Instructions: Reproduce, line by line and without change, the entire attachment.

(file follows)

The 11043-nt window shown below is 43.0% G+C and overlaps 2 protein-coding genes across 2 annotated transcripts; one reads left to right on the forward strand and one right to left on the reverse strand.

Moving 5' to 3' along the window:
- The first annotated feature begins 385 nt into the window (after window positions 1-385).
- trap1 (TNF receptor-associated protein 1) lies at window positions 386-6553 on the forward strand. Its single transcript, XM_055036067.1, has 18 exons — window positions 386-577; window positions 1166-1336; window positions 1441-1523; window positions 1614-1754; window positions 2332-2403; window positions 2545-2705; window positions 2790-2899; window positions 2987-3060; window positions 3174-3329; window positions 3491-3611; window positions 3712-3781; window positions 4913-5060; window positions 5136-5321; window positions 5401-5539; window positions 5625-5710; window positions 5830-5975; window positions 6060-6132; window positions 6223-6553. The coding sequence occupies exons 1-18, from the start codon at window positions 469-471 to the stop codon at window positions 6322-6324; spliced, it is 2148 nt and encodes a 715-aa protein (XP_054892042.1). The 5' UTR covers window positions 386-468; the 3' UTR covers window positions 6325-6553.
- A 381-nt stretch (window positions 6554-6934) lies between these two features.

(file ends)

The 11043-nt window shown below is 43.0% G+C and overlaps 2 protein-coding genes across 2 annotated transcripts; one reads left to right on the forward strand and one right to left on the reverse strand.

Moving 5' to 3' along the window:
- The first annotated feature begins 385 nt into the window (after window positions 1-385).
- trap1 (TNF receptor-associated protein 1) lies at window positions 386-6553 on the forward strand. Its single transcript, XM_055036067.1, has 18 exons — window positions 386-577; window positions 1166-1336; window positions 1441-1523; window positions 1614-1754; window positions 2332-2403; window positions 2545-2705; window positions 2790-2899; window positions 2987-3060; window positions 3174-3329; window positions 3491-3611; window positions 3712-3781; window positions 4913-5060; window positions 5136-5321; window positions 5401-5539; window positions 5625-5710; window positions 5830-5975; window positions 6060-6132; window positions 6223-6553. The coding sequence occupies exons 1-18, from the start codon at window positions 469-471 to the stop codon at window positions 6322-6324; spliced, it is 2148 nt and encodes a 715-aa protein (XP_054892042.1). The 5' UTR covers window positions 386-468; the 3' UTR covers window positions 6325-6553.
- A 381-nt stretch (window positions 6554-6934) lies between these two features.